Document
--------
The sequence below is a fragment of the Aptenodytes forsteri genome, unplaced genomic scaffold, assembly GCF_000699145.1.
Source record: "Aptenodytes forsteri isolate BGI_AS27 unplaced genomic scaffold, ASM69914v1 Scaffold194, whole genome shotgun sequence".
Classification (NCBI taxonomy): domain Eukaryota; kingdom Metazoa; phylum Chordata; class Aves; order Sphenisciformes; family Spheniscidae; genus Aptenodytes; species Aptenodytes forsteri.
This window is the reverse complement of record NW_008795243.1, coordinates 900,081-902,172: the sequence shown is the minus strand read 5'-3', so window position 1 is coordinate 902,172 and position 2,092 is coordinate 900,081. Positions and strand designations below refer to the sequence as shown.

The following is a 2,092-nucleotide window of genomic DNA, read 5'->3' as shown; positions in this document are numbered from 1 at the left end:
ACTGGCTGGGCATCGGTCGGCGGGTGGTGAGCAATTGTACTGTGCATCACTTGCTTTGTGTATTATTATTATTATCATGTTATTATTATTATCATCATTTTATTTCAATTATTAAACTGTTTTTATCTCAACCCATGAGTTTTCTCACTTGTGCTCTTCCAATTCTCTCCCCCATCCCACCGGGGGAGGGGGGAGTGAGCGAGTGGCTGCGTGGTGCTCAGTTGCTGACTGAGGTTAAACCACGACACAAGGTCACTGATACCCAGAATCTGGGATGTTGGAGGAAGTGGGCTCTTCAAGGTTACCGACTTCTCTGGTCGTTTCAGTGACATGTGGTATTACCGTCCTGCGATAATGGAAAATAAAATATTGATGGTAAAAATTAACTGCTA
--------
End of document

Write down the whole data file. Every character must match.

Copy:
The sequence below is a fragment of the Aptenodytes forsteri genome, unplaced genomic scaffold, assembly GCF_000699145.1.
Source record: "Aptenodytes forsteri isolate BGI_AS27 unplaced genomic scaffold, ASM69914v1 Scaffold194, whole genome shotgun sequence".
Classification (NCBI taxonomy): domain Eukaryota; kingdom Metazoa; phylum Chordata; class Aves; order Sphenisciformes; family Spheniscidae; genus Aptenodytes; species Aptenodytes forsteri.
This window is the reverse complement of record NW_008795243.1, coordinates 900,081-902,172: the sequence shown is the minus strand read 5'-3', so window position 1 is coordinate 902,172 and position 2,092 is coordinate 900,081. Positions and strand designations below refer to the sequence as shown.

The following is a 2,092-nucleotide window of genomic DNA, read 5'->3' as shown; positions in this document are numbered from 1 at the left end:
ACTGGCTGGGCATCGGTCGGCGGGTGGTGAGCAATTGTACTGTGCATCACTTGCTTTGTGTATTATTATTATTATCATGTTATTATTATTATCATCATTTTATTTCAATTATTAAACTGTTTTTATCTCAACCCATGAGTTTTCTCACTTGTGCTCTTCCAATTCTCTCCCCCATCCCACCGGGGGAGGGGGGAGTGAGCGAGTGGCTGCGTGGTGCTCAGTTGCTGACTGAGGTTAAACCACGACACAAGGTCACTGATACCCAGAATCTGGGATGTTGGAGGAAGTGGGCTCTTCAAGGTTACCGACTTCTCTGGTCGTTTCAGTGACATGTGGTATTACCGTCCTGCGATAATGGAAAATAAAATATTGATGGTAAAAATTAACTGCTA